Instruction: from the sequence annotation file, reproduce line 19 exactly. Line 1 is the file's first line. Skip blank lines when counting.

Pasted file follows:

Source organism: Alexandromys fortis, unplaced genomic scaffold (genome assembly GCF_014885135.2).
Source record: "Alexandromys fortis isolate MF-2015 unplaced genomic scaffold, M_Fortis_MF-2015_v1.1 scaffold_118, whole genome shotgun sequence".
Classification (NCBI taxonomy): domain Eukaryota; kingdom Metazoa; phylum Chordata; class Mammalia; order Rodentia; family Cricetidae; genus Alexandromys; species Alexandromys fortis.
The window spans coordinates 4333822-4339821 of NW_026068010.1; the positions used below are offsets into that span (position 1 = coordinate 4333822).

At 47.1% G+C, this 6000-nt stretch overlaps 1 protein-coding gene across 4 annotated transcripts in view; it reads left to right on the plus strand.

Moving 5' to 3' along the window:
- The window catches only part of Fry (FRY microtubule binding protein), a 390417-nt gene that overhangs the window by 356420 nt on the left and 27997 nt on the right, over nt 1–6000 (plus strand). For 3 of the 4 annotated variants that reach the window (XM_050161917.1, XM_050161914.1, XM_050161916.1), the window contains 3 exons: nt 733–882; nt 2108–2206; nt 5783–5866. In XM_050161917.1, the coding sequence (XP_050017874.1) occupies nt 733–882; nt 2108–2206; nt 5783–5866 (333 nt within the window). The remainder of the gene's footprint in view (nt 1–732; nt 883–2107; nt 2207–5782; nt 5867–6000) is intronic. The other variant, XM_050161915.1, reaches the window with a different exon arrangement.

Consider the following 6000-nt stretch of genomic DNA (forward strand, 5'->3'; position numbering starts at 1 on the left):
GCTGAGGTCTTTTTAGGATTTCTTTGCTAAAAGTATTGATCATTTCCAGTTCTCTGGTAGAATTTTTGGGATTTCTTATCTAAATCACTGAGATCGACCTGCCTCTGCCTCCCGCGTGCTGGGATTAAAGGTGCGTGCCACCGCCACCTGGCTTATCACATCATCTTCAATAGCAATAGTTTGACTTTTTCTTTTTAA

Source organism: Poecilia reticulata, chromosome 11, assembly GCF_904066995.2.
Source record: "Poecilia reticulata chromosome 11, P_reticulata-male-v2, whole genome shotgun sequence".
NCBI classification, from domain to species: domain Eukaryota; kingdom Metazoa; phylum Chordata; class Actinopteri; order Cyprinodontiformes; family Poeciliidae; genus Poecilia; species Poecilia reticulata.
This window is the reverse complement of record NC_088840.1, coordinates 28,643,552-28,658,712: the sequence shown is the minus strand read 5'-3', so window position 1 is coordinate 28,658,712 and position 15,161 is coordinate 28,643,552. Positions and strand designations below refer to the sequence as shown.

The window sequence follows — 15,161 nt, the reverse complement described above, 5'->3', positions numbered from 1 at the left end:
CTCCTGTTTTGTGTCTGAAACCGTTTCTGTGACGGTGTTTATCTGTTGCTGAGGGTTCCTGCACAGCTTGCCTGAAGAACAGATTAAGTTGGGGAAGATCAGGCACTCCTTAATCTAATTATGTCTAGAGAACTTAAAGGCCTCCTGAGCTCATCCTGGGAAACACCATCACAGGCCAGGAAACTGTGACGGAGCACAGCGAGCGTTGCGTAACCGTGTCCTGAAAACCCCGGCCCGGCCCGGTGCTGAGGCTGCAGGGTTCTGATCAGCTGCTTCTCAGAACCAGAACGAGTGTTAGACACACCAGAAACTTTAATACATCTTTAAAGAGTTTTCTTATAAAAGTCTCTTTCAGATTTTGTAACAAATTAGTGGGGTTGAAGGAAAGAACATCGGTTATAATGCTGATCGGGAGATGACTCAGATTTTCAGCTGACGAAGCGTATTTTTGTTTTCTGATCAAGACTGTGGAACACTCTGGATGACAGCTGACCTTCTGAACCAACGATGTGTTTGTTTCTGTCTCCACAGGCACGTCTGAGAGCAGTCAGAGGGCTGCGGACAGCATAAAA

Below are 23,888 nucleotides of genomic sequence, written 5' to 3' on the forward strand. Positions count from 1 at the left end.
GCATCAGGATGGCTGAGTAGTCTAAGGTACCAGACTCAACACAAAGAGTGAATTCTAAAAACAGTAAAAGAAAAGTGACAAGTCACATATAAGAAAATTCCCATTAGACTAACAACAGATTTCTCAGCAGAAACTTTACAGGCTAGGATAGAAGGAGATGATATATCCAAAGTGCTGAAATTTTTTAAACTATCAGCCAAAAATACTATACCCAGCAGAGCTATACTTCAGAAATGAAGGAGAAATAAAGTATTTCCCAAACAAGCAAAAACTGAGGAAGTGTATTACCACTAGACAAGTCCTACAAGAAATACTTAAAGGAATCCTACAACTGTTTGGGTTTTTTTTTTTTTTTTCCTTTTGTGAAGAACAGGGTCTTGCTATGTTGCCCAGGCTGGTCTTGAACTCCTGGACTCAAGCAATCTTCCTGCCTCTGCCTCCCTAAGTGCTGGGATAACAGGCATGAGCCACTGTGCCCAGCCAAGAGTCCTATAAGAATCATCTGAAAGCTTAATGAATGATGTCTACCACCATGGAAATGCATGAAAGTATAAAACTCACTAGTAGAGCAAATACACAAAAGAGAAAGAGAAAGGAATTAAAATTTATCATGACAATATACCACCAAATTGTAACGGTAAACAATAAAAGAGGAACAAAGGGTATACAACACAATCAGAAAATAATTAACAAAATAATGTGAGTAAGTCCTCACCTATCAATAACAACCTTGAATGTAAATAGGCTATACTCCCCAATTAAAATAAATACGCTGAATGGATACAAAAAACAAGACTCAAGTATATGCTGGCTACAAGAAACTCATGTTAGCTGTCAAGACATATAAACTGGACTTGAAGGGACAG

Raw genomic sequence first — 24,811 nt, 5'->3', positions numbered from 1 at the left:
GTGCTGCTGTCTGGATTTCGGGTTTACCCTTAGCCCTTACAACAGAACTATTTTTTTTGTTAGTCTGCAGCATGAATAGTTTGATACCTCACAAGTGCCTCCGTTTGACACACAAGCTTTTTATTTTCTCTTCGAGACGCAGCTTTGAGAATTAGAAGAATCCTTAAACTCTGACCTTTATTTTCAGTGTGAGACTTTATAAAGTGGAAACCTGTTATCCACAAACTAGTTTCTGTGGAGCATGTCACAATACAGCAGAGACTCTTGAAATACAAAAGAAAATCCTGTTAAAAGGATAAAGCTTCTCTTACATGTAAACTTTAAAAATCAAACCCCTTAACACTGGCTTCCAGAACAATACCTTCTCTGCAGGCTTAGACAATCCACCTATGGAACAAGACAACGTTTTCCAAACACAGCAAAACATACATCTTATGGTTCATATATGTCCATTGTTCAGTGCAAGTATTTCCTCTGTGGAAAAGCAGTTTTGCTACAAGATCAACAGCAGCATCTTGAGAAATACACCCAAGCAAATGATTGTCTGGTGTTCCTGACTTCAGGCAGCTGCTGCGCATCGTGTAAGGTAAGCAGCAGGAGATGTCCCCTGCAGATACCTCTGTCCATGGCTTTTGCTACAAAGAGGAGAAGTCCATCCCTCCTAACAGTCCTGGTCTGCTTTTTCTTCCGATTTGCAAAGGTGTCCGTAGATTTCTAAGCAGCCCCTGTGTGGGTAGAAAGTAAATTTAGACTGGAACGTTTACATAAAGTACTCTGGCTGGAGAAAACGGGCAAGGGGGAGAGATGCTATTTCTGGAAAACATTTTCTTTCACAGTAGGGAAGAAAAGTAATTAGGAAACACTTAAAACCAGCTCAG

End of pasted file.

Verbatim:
GTGCTGCTGTCTGGATTTCGGGTTTACCCTTAGCCCTTACAACAGAACTATTTTTTTTGTTAGTCTGCAGCATGAATAGTTTGATACCTCACAAGTGCCTCCGTTTGACACACAAGCTTTTTATTTTCTCTTCGAGACGCAGCTTTGAGAATTAGAAGAATCCTTAAACTCTGACCTTTATTTTCAGTGTGAGACTTTATAAAGTGGAAACCTGTTATCCACAAACTAGTTTCTGTGGAGCATGTCACAATACAGCAGAGACTCTTGAAATACAAAAGAAAATCCTGTTAAAAGGATAAAGCTTCTCTTACATGTAAACTTTAAAAATCAAACCCCTTAACACTGGCTTCCAGAACAATACCTTCTCTGCAGGCTTAGACAATCCACCTATGGAACAAGACAACGTTTTCCAAACACAGCAAAACATACATCTTATGGTTCATATATGTCCATTGTTCAGTGCAAGTATTTCCTCTGTGGAAAAGCAGTTTTGCTACAAGATCAACAGCAGCATCTTGAGAAATACACCCAAGCAAATGATTGTCTGGTGTTCCTGACTTCAGGCAGCTGCTGCGCATCGTGTAAGGTAAGCAGCAGGAGATGTCCCCTGCAGATACCTCTGTCCATGGCTTTTGCTACAAAGAGGAGAAGTCCATCCCTCCTAACAGTCCTGGTCTGCTTTTTCTTCCGATTTGCAAAGGTGTCCGTAGATTTCTAAGCAGCCCCTGTGTGGGTAGAAAGTAAATTTAGACTGGAACGTTTACATAAAGTACTCTGGCTGGAGAAAACGGGCAAGGGGGAGAGATGCTATTTCTGGAAAACATTTTCTTTCACAGTAGGGAAGAAAAGTAATTAGGAAACACTTAAAACCAGCTCAG